At this point in the social media game, most people know that photos of animals are pretty popular. From police agencies’ K-9 units to mounted squads to animal rescues, it’s clear that the people love animal postings.
But a recent Facebook project of ours just blew us away by showing us how MUCH the whole world loves both animal postings AND good police stories when it made two of our posts go viral.
That project (and Facebook photo album) was called “RPD Loves Animals.” The main reason we did this project was to showcase how much animals teach us and how those experiences make our officers better people and subsequently better officers.
I think a lot of the times when people hear about police and animals, it involves an officer shooting a dog, but not this time. This time we profiled six officers who have a variety of interesting animals or animal experiences and what it has taught them. Some examples included an officer who takes the time to volunteer at the city animal shelter, an officer who talks about the importance of taking his dog to agility classes as a way to decompress from the challenges of the job, and an officer who rescued two mini donkeys (yes, they are as cute as they sound).
But the one profile that struck a cord and went viral was about Detective Mac Adams. His story about how he and his wonderful wife and kids came to adopt five deaf dogs and his advocacy for deaf dogs and educating the public about pit bulls and the bully breed captured the hearts of nearly two million people around the world!
I know this because the photo of him and his dogs is now our most liked, most commented, most shared, and most viewed post in our five year Facebook history. At last check, the photo had more than 20,000 likes, 22,000 shares, 3,000 comments, and it had been viewed nearly two million times. We had about 9,500 Facebook fans before this post, but gained more than 1,200 new Facebook fans from across the world in less than two weeks! The commenters told us they lived in New Zealand, Germany, Australia, Spain, the Netherlands, the United Kingdom, Canada, and across the United States, and that they were now becoming fans of our page because of the great profiles of our officers and the positive stories we were sharing with them.
We have also received more than 50 private messages commending Detective Adams and his work with deaf dogs, pit bulls and for being a dedicated police officer. The Huffington Post picked up the story and even two weeks after the project was first posted, people are still talking about it! According to our Facebook analytics, even though we have 10,863 fans, more than 100,000 people are “talking” about us. Wow!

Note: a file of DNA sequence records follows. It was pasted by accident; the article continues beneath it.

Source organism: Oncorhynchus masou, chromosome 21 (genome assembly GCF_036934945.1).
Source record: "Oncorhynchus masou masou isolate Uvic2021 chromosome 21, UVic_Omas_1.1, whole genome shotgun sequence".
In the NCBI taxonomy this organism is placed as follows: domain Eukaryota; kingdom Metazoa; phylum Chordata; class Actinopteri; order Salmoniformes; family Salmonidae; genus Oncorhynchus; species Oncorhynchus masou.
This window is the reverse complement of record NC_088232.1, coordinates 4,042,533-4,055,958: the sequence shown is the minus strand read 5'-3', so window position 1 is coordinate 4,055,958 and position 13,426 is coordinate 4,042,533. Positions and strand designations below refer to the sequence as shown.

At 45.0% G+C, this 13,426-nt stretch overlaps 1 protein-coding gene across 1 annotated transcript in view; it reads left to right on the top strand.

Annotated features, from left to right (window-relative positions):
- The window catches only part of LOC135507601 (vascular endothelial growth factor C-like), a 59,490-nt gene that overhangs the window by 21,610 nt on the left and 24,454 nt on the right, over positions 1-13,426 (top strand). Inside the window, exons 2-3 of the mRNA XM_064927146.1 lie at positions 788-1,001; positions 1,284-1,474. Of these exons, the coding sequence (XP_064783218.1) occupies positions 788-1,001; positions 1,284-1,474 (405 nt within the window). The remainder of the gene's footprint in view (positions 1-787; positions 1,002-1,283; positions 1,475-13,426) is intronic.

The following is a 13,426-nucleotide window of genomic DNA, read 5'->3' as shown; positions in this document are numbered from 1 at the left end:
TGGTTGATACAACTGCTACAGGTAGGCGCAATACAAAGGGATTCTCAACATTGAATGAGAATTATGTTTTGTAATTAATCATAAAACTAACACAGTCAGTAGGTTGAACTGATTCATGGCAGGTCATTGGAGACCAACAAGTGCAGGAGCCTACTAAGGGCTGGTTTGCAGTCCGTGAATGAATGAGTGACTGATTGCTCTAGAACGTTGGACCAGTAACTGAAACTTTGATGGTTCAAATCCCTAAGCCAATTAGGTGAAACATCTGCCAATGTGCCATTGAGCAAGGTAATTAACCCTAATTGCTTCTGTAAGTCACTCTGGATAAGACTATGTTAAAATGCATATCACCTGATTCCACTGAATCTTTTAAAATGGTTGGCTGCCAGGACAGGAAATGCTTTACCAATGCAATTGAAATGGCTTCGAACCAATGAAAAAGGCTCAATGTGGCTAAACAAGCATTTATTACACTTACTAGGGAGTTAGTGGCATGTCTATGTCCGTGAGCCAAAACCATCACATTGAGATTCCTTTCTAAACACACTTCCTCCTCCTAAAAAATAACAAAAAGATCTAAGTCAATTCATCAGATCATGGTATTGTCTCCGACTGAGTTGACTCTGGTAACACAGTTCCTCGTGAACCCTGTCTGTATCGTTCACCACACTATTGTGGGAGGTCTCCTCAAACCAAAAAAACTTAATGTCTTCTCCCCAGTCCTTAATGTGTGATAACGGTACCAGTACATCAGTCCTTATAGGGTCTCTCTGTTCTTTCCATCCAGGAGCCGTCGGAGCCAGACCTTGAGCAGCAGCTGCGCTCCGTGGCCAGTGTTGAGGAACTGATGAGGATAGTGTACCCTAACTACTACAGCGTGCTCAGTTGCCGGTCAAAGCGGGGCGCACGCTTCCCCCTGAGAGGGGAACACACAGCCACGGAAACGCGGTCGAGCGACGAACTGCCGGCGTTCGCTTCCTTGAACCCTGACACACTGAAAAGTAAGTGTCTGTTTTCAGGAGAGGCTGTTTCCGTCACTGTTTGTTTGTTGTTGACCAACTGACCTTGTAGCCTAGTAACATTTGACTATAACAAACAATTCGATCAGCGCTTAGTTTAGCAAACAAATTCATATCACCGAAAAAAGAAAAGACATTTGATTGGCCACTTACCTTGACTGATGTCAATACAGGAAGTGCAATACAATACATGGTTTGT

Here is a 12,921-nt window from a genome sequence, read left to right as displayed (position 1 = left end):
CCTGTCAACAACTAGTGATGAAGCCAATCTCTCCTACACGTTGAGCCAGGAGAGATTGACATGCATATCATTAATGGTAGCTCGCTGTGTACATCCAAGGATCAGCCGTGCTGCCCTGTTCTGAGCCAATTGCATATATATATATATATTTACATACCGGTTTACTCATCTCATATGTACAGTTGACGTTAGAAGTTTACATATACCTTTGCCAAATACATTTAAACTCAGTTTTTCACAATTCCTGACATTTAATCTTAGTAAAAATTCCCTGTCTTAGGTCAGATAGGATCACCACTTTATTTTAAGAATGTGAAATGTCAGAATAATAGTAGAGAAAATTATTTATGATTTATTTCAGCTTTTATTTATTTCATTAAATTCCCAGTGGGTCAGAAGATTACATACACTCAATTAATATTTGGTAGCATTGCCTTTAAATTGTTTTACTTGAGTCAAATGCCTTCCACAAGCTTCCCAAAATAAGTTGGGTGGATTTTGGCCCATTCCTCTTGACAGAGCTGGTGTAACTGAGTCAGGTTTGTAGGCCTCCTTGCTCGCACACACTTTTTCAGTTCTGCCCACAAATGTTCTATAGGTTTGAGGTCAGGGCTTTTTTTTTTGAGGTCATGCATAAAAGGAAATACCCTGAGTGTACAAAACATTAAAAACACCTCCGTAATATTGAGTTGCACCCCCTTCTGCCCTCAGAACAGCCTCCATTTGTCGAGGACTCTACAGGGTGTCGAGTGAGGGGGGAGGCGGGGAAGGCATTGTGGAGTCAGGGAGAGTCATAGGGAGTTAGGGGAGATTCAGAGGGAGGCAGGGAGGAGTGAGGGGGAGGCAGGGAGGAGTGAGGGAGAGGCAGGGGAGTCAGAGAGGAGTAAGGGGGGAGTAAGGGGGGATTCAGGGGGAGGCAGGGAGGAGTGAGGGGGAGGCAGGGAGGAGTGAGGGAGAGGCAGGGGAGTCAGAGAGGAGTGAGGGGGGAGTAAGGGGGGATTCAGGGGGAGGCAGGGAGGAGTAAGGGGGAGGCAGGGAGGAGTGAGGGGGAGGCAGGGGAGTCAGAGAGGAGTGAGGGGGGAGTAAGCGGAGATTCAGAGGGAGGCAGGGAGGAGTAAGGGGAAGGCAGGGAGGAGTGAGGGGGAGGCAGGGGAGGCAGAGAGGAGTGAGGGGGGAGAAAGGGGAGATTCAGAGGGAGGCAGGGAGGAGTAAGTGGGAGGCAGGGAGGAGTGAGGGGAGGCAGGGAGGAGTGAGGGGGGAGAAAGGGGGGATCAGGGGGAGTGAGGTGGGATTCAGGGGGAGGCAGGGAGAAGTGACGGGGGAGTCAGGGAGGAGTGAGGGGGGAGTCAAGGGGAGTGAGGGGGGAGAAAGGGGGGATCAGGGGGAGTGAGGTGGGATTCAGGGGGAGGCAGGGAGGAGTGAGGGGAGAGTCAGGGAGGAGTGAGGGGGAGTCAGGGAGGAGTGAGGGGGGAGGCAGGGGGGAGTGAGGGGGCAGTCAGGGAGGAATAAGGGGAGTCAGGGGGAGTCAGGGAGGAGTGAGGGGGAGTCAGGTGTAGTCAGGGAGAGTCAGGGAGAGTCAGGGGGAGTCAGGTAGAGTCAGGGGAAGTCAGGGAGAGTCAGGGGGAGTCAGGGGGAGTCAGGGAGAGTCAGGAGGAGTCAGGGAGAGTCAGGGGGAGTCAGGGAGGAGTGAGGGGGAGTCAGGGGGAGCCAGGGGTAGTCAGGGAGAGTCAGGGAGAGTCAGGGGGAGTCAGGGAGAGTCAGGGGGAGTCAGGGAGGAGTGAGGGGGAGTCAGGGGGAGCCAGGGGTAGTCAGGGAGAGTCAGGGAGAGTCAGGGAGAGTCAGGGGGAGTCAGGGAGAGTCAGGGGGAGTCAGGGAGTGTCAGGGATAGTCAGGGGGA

The comments were numerous, rained in for nearly two weeks straight and are still coming. They included messages about changing people’s minds overall about police officers, the impression of the Richmond Police Department, and people just being happy to read GOOD news about police for a change. Honestly, it was just a huge overall reminder of the humanity of our officers.
This project was a big success and did exactly what we hoped--it changed the way people think of police officers. One of the best examples of those comments is the one below, and this story that was written about our project.
And on an interesting and related side note, we had a second, unrelated photo go viral as well during this time. This was due in part to our huge and growing new audience, but also because the photo was simply good news. A citizen tweeted us a photo of our one of officers pushing a man in a wheelchair whose battery had died during one cold day last week. His lieutenant sent us some further details, such as the officer pushing the man in his heavy chair for three blocks (no, it would not fit in his cruiser); helping him get on the bus; and then following the bus and pushing the man another two blocks to help get him safely into his home.
We posted this photo and these details to Facebook a few days after the tweet and it blew up with likes, comments, and shares! At last check, it had more than 364,000 views; more than 8,400 likes, more than 500 comments, and 2,100 shares. It also generated positive media stories on all three local TV stations.
I think both of these posts go to show that people are hugely supportive of police officers and they love to hear about all the good things they do. That’s one of the main reasons why police departments need to be on social media – to share all these good deeds and educate the public about what police really do and the great, dedicated public servants that they are.